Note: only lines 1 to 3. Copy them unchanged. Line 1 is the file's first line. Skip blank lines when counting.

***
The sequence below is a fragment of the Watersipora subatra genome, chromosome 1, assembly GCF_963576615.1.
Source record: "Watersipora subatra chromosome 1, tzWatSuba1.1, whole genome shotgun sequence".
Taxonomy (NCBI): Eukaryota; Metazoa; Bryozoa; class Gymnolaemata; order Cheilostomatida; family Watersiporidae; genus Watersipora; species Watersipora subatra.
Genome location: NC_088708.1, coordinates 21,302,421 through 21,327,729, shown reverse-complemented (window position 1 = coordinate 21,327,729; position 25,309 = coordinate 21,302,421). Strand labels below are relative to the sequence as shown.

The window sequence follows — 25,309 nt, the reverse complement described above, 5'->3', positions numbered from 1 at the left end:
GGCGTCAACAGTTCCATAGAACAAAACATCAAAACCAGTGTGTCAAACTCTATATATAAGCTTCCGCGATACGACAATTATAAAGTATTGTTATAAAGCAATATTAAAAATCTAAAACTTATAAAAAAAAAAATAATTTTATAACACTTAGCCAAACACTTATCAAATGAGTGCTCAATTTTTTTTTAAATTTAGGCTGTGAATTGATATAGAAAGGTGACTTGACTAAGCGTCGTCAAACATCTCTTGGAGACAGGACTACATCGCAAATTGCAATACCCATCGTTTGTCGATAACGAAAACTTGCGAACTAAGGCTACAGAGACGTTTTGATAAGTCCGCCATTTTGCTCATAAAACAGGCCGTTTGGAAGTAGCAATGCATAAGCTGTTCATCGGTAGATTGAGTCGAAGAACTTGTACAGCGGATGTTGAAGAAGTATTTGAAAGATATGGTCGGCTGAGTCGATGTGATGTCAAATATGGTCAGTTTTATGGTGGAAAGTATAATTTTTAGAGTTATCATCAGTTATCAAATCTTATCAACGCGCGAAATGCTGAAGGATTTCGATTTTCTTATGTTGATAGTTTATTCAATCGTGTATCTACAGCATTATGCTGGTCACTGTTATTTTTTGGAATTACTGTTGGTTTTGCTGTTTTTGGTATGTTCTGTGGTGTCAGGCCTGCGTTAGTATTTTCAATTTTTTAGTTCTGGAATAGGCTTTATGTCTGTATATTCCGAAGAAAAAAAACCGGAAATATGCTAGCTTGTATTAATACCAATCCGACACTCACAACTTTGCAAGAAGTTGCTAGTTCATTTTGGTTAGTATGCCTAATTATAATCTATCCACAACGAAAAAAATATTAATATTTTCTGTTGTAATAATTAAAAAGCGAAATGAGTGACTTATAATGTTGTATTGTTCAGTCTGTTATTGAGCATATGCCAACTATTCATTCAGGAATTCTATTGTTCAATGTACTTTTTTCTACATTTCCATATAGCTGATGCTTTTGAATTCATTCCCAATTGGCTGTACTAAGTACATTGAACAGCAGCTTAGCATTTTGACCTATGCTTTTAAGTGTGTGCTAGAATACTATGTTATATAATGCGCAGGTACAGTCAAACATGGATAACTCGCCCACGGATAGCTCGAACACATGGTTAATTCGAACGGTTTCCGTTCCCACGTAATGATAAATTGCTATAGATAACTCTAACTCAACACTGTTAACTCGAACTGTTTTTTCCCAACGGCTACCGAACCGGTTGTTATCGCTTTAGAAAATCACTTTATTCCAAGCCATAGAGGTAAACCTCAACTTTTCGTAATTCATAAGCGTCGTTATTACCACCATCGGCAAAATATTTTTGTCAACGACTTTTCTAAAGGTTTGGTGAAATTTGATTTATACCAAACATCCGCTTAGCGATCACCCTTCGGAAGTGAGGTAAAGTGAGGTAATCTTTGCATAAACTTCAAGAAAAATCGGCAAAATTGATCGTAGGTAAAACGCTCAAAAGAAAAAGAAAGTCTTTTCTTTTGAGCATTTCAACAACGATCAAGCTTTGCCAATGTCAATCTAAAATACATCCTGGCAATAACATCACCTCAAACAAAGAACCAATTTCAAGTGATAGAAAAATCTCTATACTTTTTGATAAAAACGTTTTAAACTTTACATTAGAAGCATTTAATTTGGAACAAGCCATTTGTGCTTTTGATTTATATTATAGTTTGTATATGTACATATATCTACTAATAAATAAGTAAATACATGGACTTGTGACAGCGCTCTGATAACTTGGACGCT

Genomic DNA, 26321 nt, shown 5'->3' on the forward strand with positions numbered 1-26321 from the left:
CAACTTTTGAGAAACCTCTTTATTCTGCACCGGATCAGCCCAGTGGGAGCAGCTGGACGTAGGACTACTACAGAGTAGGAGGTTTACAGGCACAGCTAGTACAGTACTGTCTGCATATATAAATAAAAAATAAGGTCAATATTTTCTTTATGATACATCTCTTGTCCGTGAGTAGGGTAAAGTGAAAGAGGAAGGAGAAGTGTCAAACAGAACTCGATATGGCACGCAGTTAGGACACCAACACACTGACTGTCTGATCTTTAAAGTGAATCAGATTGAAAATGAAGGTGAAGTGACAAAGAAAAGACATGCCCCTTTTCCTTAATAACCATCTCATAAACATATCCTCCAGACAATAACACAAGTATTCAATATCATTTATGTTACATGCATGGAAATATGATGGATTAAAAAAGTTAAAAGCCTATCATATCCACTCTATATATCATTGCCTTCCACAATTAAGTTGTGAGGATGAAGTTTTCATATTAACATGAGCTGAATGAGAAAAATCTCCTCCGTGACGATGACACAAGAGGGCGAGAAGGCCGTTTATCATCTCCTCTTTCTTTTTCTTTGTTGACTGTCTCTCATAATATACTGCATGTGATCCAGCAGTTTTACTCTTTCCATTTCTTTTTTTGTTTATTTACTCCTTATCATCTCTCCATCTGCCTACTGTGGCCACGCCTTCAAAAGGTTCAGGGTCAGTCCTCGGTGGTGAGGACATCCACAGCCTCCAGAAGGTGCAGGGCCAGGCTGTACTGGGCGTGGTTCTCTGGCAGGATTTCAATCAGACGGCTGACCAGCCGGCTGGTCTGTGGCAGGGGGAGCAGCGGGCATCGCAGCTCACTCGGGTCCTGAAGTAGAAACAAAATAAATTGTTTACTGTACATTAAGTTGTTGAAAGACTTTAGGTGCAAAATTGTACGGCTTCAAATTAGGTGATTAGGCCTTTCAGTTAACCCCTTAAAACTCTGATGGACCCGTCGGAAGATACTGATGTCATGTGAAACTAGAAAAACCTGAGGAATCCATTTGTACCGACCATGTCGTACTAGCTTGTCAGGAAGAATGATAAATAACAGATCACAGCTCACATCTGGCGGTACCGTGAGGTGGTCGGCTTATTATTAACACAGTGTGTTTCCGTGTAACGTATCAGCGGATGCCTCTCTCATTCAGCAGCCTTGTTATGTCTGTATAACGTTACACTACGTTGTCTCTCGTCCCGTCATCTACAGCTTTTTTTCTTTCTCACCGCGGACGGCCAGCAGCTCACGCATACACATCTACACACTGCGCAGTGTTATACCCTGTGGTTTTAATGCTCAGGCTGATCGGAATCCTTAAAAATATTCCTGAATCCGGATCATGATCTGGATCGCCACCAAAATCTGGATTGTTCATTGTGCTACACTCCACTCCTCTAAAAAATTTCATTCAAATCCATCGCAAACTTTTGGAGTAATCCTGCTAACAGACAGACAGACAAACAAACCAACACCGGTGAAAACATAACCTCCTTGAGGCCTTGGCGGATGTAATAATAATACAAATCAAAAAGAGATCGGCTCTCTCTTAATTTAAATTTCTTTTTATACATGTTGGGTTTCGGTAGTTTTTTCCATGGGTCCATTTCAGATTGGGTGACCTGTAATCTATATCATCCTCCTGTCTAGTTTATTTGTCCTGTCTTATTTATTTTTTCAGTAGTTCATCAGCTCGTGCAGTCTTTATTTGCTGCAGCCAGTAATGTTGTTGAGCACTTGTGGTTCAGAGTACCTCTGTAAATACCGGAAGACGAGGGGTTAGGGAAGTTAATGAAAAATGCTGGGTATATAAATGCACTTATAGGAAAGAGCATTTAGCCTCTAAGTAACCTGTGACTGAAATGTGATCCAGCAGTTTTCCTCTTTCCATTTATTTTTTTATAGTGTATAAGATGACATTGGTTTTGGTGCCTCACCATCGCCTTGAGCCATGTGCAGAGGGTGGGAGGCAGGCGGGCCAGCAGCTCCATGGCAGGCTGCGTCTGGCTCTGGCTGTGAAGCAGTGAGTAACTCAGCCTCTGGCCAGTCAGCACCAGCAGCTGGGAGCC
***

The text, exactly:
The sequence below is a fragment of the Watersipora subatra genome, chromosome 1, assembly GCF_963576615.1.
Source record: "Watersipora subatra chromosome 1, tzWatSuba1.1, whole genome shotgun sequence".
Taxonomy (NCBI): Eukaryota; Metazoa; Bryozoa; class Gymnolaemata; order Cheilostomatida; family Watersiporidae; genus Watersipora; species Watersipora subatra.